IMBO: Michelle, this has been fascinating. What an incredible life. Thank you for sharing it with the readers of I Must Be Off!

I must be off,


Michelle Elvy reads and writes and edits and lives in New Zealand's Bay of Islands. For more about her projects, you can find her at Glow WormFacebook, and Twitter.

Christopher Allen is the author of the absurdist satire Conversations with S. Teri O'Type. Allen writes fiction, creative non-fiction and of course this here blog. His work has appeared in numerous places both online and in print. Read more about him HERE.

Monday, March 12, 2012

Monday Reader -- Reading Worth the Read

São Paulo isn't the most beautiful city in the world. I don't think anyone would disagree with this. With almost 11 million inhabitants, the city has its urban problems. There are, however, almost 40 parks in this sprawling monster. Imagine you've been wandering the streets of a gigantic beast of a city all day when you happen upon a grand park--only the second largest in the city actually--where thousands of joggers, walkers and and cyclists are getting away from their own monsters. You find this bench and you rest. It's shady and cool. You need a few moments of Spain, to the Grand Canyon and to Australia. I hope you enjoy these three excellent travel posts. 

From the Travel Blogs!

Top 10 Bars in Seville by travel writer and photographer Robin Graham

Even if you're not planning a trip to Seville, you'll want to read Robin's take on the tapas bars of Seville. Hop over to The Expeditioner and give Robin a few thumbs-up for this great read.

A Night in Grand Canyon Caverns Suite by Danish travel blogger Renè Frederiksen

I was enthralled by this article. Renè gives us lots of pictures, lots of information, and two videos--one of which is an interview on American TV. One of the best--fullest--travel posts I've seen in a while.

Red Nomad OZ from Amazing Australian Adventures interviews Diane from the blog Adventure Before Dimentia. The interview is witty, fun and informative. If you're planning a trip to Western or South OZ, you'll find this one a fun and helpful read. Go HERE to read the interview.

And! If you haven't already read my interview at Tanama Tales, by all means stop by and comment. You'll feel prettier if you do.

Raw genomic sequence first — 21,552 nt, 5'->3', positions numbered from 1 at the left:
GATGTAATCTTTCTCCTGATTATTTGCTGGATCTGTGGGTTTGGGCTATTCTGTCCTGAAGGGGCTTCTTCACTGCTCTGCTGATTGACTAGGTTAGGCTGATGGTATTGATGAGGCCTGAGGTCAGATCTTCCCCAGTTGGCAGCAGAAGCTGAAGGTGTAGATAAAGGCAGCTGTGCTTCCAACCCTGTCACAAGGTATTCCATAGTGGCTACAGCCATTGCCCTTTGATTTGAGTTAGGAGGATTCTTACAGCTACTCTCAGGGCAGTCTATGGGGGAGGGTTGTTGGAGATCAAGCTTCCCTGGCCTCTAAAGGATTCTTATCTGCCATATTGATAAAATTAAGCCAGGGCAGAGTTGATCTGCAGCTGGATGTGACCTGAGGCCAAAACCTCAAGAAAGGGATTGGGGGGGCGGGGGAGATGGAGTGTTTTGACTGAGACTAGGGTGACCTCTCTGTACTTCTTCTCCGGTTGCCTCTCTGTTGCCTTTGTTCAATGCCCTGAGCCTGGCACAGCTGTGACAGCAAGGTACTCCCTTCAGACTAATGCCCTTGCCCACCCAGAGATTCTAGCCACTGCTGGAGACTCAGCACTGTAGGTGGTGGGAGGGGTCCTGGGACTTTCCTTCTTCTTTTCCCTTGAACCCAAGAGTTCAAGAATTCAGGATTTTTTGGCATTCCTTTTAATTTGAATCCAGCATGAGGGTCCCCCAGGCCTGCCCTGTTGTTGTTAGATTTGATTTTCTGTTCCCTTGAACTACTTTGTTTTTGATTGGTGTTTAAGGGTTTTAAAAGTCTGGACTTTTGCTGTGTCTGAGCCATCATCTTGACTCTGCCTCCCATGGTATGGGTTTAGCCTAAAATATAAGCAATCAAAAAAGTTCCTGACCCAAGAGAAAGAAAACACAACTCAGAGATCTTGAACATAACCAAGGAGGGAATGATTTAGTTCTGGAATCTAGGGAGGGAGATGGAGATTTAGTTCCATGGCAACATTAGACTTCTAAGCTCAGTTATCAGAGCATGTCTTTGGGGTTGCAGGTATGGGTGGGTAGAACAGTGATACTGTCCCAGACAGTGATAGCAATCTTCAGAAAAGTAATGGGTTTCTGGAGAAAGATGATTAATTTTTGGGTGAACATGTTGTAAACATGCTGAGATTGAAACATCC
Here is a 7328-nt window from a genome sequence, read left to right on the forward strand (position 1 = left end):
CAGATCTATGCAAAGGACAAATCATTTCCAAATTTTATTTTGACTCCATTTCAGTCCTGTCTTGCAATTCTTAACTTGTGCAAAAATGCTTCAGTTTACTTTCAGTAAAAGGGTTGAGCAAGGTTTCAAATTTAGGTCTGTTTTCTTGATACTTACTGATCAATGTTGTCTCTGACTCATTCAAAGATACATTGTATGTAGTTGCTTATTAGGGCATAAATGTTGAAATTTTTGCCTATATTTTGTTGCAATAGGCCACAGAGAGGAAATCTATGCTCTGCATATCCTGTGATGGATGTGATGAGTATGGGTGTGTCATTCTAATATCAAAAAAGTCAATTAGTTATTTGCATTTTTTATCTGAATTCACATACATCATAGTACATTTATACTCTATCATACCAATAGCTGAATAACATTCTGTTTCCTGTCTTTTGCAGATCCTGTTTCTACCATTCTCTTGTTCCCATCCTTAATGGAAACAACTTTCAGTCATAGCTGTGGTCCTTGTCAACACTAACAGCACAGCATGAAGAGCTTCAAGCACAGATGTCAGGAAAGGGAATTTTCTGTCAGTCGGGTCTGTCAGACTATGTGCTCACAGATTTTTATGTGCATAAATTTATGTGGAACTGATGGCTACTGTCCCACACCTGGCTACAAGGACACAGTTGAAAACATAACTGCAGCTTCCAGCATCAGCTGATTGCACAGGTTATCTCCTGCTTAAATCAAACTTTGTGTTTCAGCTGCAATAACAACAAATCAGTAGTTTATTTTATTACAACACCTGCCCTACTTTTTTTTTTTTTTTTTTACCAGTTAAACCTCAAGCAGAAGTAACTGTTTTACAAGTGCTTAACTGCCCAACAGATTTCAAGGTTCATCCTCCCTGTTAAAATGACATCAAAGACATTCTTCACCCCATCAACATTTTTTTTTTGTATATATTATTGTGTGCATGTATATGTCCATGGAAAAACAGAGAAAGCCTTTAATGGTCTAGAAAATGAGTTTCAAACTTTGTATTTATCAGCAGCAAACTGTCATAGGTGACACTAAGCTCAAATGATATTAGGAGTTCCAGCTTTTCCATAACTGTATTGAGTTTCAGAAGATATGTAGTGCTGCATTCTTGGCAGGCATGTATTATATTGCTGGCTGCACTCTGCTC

I must be off,

Friday, March 9, 2012

Street Art in Brazil

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Wherever I am, I take pictures of street art--South Tyrol, Bali, New York City, Nice--but there's no place on earth where the street art is more developed than in Brazil. As I was taking these pictures, I felt as if I were walking through the largest museum in the world. Rio de Janeiro, the world's first museum of street art. Every surface--facades, sidewalks, walls, fuse boxes, garage doors, benches, lampposts--is the street artist's canvas.

Of course this sort of art is controversial. Without a permit, it's illegal. There are people--probably a lot of people--who think street art makes a city uglier. These folks should ask Berlin how much money the Eastside Gallery makes every year.

Rio can be ugly for so many reasons, but not because of its street art. I was amazed by the talent, the wit and the passion that go into many of these pieces. I was struck by the relative anonymity of it. The average tourist is never going to know who painted them. Poking around on the internet has given me the names of a couple of artists. When I saw their unique work I was eager to share it.

And these from Sao Paolo . . .

If you want to see more Brazilian street art, go HERE and HERE. And if you are the artist who created any of these pieces, forgive me for not putting your name to them. If you'd like your name here, please let me know.

I must be off,

One Year Ago on I Must Be Off!
Two Years Ago on I Must Be Off!


Christopher Allen is the author of the absurdist satire Conversations with S. Teri O'Type. Allen writes fiction, creative non-fiction and of course this here blog. His work has appeared in numerous places both online and in print. Read more about him HERE.

Wednesday, March 7, 2012

Safe in Rio de Janeiro?

Did you know that Carnaval in Rio actually lasts until the Sunday after Ash Wednesday? You did? Well, you're smarter than I am. I was sure we'd get to Rio and find only the corpses, but there was still a few sparks, a few straggling revelers. There were also quite a lot of paint-slathered youths collecting money after getting into medical school. We saw them in Leblon and also on the island of Florianòpolis. Congratulations to you all and sorry I didn't have any reais for you!
When I returned to Munich, a student of mine asked me if I'd felt safe in Rio. Apparently there was a police strike while I was there and lots of murders. Honestly, I felt safer in Rio this time than ever before. The last time I was there, two people threatened to kill me, a crazy woman grabbed me and started shaking me, and somehow I ended up in a very rough dance club one night. Ah, those were the days.

The last drops of my first caipi on the Copacabana